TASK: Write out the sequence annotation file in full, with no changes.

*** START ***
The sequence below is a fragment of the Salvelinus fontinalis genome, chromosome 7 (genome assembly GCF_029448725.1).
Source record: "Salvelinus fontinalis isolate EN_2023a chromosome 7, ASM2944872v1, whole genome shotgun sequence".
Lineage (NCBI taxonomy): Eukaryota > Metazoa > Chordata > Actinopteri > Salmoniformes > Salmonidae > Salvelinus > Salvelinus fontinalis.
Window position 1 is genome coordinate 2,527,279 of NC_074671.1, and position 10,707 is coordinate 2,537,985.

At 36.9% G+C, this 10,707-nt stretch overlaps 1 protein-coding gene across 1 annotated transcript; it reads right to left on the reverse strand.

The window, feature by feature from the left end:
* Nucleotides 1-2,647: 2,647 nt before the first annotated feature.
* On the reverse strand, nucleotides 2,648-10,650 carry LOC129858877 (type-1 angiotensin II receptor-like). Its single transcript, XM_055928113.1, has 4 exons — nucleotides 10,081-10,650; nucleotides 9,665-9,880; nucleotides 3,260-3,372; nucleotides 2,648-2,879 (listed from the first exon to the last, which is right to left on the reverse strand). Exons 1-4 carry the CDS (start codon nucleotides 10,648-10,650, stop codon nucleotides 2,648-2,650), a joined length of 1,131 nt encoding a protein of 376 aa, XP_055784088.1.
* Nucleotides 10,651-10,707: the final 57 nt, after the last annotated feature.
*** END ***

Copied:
The sequence below is a fragment of the Salvelinus fontinalis genome, chromosome 7 (genome assembly GCF_029448725.1).
Source record: "Salvelinus fontinalis isolate EN_2023a chromosome 7, ASM2944872v1, whole genome shotgun sequence".
Lineage (NCBI taxonomy): Eukaryota > Metazoa > Chordata > Actinopteri > Salmoniformes > Salmonidae > Salvelinus > Salvelinus fontinalis.
Window position 1 is genome coordinate 2,527,279 of NC_074671.1, and position 10,707 is coordinate 2,537,985.

At 36.9% G+C, this 10,707-nt stretch overlaps 1 protein-coding gene across 1 annotated transcript; it reads right to left on the reverse strand.

The window, feature by feature from the left end:
* Nucleotides 1-2,647: 2,647 nt before the first annotated feature.
* On the reverse strand, nucleotides 2,648-10,650 carry LOC129858877 (type-1 angiotensin II receptor-like). Its single transcript, XM_055928113.1, has 4 exons — nucleotides 10,081-10,650; nucleotides 9,665-9,880; nucleotides 3,260-3,372; nucleotides 2,648-2,879 (listed from the first exon to the last, which is right to left on the reverse strand). Exons 1-4 carry the CDS (start codon nucleotides 10,648-10,650, stop codon nucleotides 2,648-2,650), a joined length of 1,131 nt encoding a protein of 376 aa, XP_055784088.1.
* Nucleotides 10,651-10,707: the final 57 nt, after the last annotated feature.